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Englewood, Chatham, Auburn Gresham

Closed West Englewood School Will Become Affordable Housing

The Earle School Family Residences is an adaptive reuse of the former Charles Warrington Earle School, one of 50 schools shut down a decade ago by former Mayor Rahm Emanuel.

A rendering of the planned adaptive historic reuse of the former Charles Warrington Earle School in West Englewood to bring 50 affordable apartments to the neighborhood.
Provided/Department of Planning and Development
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WEST ENGLEWOOD  — Plans to repurpose a long-vacant South Side school into affordable apartments are moving forward after getting City Council approval Thursday.

Developer Gorman & Company will breathe new life into Charles Warrington Earle School a decade after former Mayor Rahm Emanuel closed it along with 49 other schools.

The plan for the Earle School Family Residences calls for 50 affordable apartments — 30 one-bedroom apartments and 20 two-bedroom units — to be built at the former Earle building, 6121 S. Hermitage Ave., developers shared at an August plan commission meeting

All 50 apartments would qualify for neighbors earning between 15-60 percent of the average median income. The median income in Englewood is $22,127, according to a presentation shared by developers.  

The development will have a computer lab, fitness center, community room, laundry room, bike storage, a social services office and 50 parking spaces.

The former Charles Earle Elementary school will be transformed into an affordable housing development.

The development is an adaptive historic reuse project, a development strategy used by the city that preserves buildings often left vacant in South and West side communities due to historic blight and disinvestment. Earle School was added to the National Register of Historic Places in 2021.

An attorney for Gorman & Company previously said that one auxiliary building constructed in 1974 would be demolished as part of the development. 

The reuse of the former school building is the first step of the project, said Patrick Brutus with the city’s planning department. The second part would entail building up to 25 townhomes on a vacant lot next to the school. Previous estimates to build the housing were around $22.5 million.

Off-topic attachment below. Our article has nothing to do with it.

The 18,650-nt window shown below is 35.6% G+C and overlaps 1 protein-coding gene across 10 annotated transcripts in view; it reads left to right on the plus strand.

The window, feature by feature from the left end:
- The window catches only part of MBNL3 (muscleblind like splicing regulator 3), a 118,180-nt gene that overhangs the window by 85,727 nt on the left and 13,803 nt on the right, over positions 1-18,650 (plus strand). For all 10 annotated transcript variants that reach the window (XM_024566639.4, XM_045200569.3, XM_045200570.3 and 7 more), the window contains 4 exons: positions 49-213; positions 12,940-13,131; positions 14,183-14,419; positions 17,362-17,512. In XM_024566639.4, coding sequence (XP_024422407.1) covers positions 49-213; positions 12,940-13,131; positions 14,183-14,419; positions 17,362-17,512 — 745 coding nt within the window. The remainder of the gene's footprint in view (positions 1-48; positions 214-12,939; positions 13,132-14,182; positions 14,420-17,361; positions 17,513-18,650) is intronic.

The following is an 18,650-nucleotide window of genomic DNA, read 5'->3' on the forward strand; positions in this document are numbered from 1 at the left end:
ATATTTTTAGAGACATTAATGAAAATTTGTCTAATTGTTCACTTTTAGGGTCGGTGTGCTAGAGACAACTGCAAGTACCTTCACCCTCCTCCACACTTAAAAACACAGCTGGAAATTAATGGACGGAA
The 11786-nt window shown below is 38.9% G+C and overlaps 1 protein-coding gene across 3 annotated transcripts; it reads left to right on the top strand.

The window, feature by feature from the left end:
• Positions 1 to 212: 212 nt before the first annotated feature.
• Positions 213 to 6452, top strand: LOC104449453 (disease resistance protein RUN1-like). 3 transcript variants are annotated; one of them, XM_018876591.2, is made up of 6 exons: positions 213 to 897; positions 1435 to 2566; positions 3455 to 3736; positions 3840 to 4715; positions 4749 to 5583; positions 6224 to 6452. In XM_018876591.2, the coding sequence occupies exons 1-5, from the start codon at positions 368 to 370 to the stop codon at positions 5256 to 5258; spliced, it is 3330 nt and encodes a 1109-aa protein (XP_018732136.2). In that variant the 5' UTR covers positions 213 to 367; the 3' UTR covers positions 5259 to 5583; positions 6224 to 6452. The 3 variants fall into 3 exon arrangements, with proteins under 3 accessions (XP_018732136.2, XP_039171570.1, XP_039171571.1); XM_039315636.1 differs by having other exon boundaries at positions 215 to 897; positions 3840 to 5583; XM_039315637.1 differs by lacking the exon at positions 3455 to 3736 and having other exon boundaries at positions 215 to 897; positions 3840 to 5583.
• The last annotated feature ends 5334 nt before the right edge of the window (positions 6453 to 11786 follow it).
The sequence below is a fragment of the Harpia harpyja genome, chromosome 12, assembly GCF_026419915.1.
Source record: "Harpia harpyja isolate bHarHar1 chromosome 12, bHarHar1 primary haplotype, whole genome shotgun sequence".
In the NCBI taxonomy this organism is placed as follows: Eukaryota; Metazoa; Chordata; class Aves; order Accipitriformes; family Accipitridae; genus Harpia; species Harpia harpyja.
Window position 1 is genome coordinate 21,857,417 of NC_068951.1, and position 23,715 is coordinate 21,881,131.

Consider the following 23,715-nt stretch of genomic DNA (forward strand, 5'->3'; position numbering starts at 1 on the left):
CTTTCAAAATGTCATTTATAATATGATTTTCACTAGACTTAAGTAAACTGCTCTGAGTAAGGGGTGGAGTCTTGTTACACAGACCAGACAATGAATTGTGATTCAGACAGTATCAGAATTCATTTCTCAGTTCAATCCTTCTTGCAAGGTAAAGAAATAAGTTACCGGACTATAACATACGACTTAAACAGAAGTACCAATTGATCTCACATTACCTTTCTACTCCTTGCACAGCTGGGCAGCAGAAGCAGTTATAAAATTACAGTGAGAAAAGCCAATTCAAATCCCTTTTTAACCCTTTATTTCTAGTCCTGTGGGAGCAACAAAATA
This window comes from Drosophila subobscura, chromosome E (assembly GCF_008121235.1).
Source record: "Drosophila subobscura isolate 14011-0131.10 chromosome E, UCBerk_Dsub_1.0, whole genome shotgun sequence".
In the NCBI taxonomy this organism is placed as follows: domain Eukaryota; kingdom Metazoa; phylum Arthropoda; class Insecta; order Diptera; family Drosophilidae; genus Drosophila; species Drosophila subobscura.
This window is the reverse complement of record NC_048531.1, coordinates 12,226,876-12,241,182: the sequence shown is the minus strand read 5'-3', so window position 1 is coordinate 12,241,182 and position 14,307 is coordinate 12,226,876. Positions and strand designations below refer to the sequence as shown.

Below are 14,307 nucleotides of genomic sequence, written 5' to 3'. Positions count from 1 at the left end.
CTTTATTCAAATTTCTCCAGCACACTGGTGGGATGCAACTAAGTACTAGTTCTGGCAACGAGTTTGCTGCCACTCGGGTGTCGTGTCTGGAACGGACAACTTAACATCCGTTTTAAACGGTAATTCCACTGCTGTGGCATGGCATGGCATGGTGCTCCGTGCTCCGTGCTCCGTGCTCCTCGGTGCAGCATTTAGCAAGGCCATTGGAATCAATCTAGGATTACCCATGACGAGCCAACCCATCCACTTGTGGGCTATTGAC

Discussions to transform the vacant school building first started in 2017 with Ald. Raymond Lopez (15th), whose ward includes the school, according to developers. Gorman & Company bought the building in 2017 for $200,000.

Local officials and the project’s outreach team have continued to meet with the community to discuss the project over the last six years.

The Earle School outreach team consists of developers Gorman & Community and local community organizations like Teamwork Englewood, Resident Association of Greater Englewood and E.G. Woode. 

Credit: NIA Architects
A rendering of the Regenerator, a $26.6 million affordable housing development created by the Go Green On Racine team.

The Earle School Family Residences is the second project in Englewood being steered by community organizations and Gorman & Company, a real estate agency that leads developments like affordable housing projects. 

The Regenerator, a $26.6 million development, received City Council approval in June. The four-story housing project will repurpose the former Woods Elementary building at 6206 S. Racine Ave. The Englewood school was also closed by Emanuel in 2013. 

The Regenerator will have 48 affordable one- to two-bedroom units, a 22,000-square-foot health center and a community center. 

The Go Green On Racine team — a group formed by community organizers at Teamwork Englewood, Inner-City Muslim Action Network, E.G. Woode and the Resident Association of Greater Englewood — are leading that project. 

The work to bring the project to fruition and revitalize the Racine corridor began a decade ago, Rami Nashashibi, executive director at the Inner-City Muslim Action Network, previously said. 

Credit: Atavia Reed/Block Club Chicago
Teens play a game of basketball at the grand opening of the Englewood Breakroom on Friday, June 30.

The Earle School Family Residences joins a list of projects revitalizing Englewood. 

Go Green On Racine opened the $5 million Go Community Fresh Market at 1207 W. 63rd St. in 2022. Organizers are also fighting to reopen the Racine Green Line, which closed nearly 30 years ago. 

E.G. Woode opened a commercial hub at 1122 W. 63rd St. in August 2022, and the collective of architects, designers and entrepreneurs will soon open a $5.3 million restaurant hub at 1022 W. 63rd St. 

The Resident Association of Greater Englewood is working to replace the vacant Leon’s Bar-B-Q with The Re-Up 1158 Project, a dining destination with three sit-down restaurants, retail or office space, and headquarters for the community organization. 

Community organization Grow Greater Englewood is leading the charge to break ground on the $72 million Nature Trail along an abandoned railway line. 

The Englewood Breakroom, a $500,000 pop-up plaza, opened on once-vacant land at 1539 W. 63rd St. in July.

Sikia, Englewood’s only sit-down restaurant inside Kennedy-King College, 740 W. 63rd St., will reopen “refreshed” in 2024 after closing to the community in 2020.  

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